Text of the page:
How are the two Alligator species so far apart?


by twistedspark
Tags: alligator, species
twistedspark
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#1
Nov11-11, 10:37 PM
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In my understanding, the only two extant species of Alligators exist exclusively in the US and China. *Nowhere else.
They are said to have existed for 200 million years, but Pangea broke up 250 M years ago.
Just for the sake of argument, say they had evolved on Pangea and just got separated; the lands that are now China and America were on opposing ends of the super continent. They lived on opposite ends and nowhere in between?
The Pacific ocean in now smaller than it was then and there's no way I can see a group of them crossing such a massive span of water. Not today. No way then.
I've tried finding an answer on Google without success.
Do any of the geniuses here have an answer I can fathom?

P.S. - why does this site fill in asterisks whenever I try to put a space? Is grammar a dirty word here?
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Simon Bridge
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Nov11-11, 11:49 PM
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Consider: a creature spreads out across an entire continent, but the ones in the middle all die out. You end up with examples of the creature in only a few, widely separated, places.

220M years ago - the ancestors of the modern alligator were quite different from their current shape.
http://www.all-about-reptiles.com/barbarenasuchus.html

You are talking about a very long time, so you need to consider modern crocodiles, caimans, and gavials as well. Also remember that the dinosaurs all died out during that time... these pre-crocodilians also suffered heavy number loss. Also the last glaciation maximum was 18000 years ago. So, overall, it is hardly surprising that these creatures, and many others, exist in pockets here and there.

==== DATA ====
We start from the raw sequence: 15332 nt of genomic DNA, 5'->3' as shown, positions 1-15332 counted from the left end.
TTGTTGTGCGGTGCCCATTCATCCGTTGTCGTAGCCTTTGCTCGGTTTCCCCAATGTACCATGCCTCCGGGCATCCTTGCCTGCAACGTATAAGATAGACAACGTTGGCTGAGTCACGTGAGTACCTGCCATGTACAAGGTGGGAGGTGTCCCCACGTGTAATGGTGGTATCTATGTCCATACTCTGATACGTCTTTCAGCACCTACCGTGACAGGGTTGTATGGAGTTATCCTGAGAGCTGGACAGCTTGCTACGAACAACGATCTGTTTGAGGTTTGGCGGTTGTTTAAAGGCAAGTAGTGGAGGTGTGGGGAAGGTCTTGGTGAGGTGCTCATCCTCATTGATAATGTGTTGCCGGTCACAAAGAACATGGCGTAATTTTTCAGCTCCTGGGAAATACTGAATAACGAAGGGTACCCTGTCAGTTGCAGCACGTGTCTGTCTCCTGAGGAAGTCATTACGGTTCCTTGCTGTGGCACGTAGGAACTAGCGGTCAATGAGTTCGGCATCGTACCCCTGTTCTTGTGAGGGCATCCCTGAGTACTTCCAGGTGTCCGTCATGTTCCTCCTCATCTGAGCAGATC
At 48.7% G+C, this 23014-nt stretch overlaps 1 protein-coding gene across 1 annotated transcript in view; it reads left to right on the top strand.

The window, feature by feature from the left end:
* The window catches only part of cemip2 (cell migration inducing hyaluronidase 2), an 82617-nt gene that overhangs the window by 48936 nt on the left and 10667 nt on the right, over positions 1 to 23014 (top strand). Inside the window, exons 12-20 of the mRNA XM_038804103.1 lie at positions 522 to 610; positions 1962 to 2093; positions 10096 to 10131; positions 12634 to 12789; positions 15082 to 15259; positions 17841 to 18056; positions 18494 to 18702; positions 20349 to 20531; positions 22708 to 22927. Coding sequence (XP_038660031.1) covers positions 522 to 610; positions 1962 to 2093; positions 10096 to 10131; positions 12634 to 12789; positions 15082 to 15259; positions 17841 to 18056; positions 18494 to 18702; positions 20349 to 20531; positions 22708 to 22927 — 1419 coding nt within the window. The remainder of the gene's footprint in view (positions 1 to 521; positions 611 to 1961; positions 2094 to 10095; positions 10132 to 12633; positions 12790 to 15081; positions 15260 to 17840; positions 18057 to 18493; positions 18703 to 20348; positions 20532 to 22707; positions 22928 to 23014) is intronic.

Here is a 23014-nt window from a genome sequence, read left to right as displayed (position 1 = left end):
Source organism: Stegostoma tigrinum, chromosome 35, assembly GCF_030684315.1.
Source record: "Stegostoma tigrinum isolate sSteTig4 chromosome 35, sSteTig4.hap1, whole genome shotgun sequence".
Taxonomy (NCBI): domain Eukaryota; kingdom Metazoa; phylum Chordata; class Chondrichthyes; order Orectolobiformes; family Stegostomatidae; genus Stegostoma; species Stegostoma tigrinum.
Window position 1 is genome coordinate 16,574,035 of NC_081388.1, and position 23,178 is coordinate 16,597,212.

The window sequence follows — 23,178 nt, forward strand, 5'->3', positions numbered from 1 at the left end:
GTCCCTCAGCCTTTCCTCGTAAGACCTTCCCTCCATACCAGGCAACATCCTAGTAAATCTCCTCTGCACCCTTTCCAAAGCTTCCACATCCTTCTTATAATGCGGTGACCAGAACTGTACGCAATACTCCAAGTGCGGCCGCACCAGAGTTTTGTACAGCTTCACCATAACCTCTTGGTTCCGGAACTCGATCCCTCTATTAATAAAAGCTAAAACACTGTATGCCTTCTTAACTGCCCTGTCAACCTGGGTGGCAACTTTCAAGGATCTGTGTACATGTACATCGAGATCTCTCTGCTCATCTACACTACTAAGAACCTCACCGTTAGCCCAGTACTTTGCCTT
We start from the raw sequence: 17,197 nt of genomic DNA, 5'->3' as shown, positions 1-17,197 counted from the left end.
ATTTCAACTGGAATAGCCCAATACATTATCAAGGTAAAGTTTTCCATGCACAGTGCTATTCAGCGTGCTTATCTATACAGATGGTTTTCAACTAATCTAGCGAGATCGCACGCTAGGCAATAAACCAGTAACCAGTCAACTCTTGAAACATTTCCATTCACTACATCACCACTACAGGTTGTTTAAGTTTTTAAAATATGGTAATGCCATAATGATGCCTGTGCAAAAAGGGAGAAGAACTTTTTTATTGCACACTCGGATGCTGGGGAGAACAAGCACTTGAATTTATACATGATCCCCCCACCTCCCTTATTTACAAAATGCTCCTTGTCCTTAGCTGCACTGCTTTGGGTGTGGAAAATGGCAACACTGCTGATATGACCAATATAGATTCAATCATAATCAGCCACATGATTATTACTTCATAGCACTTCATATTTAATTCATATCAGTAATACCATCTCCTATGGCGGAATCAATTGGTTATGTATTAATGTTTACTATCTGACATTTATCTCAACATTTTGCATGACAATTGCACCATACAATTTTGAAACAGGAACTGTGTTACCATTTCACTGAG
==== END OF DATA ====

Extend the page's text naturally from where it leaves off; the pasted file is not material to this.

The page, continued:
DaveC426913
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Nov11-11, 11:57 PM
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Quote Quote by Simon Bridge View Post
Consider: a creature spreads out across an entire continent, but the ones in the middle all die out. You end up with examples of the creature in only a few, widely separated, places.
leading to the question: why did they die out?

I postulate a correlation between allie populations and worldwide distribution of wetlands/swamps (Florida/Louisiana, Yangtze River).

epenguin
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Nov12-11, 08:52 AM
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How are the two Alligator species so far apart?


Quote related to Dave's point this article published yesterday:
http://www.economist.com/node/21538078
Simon Bridge
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Nov14-11, 04:37 PM
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Quote Quote by DaveC426913 View Post
leading to the question: why did they die out?
A good theory should lead to more questions :)

Considering there was an ice-age and whatever took-out the dinosaurs in the time period concerned, we can take our pic for extinction mechanisms. The wonder is that any survived at all. Whatever was left evolved in place to modern crocodilians.

I postulate a correlation between allie populations and worldwide distribution of wetlands/swamps (Florida/Louisiana, Yangtze River).
Yep - look at how those locations compare with the extent of glaciation too.


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